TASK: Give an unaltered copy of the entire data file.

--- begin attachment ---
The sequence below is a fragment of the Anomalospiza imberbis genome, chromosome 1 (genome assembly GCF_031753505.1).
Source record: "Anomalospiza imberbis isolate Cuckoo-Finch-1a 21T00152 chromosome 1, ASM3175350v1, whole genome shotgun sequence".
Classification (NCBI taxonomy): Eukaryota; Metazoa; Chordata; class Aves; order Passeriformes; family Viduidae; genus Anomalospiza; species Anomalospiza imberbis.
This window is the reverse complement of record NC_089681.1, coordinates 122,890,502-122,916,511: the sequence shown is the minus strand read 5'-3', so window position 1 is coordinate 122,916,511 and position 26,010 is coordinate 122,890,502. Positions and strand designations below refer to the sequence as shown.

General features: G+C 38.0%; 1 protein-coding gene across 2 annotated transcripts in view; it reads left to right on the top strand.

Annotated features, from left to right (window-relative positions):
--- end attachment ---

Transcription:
The sequence below is a fragment of the Anomalospiza imberbis genome, chromosome 1 (genome assembly GCF_031753505.1).
Source record: "Anomalospiza imberbis isolate Cuckoo-Finch-1a 21T00152 chromosome 1, ASM3175350v1, whole genome shotgun sequence".
Classification (NCBI taxonomy): Eukaryota; Metazoa; Chordata; class Aves; order Passeriformes; family Viduidae; genus Anomalospiza; species Anomalospiza imberbis.
This window is the reverse complement of record NC_089681.1, coordinates 122,890,502-122,916,511: the sequence shown is the minus strand read 5'-3', so window position 1 is coordinate 122,916,511 and position 26,010 is coordinate 122,890,502. Positions and strand designations below refer to the sequence as shown.

General features: G+C 38.0%; 1 protein-coding gene across 2 annotated transcripts in view; it reads left to right on the top strand.

Annotated features, from left to right (window-relative positions):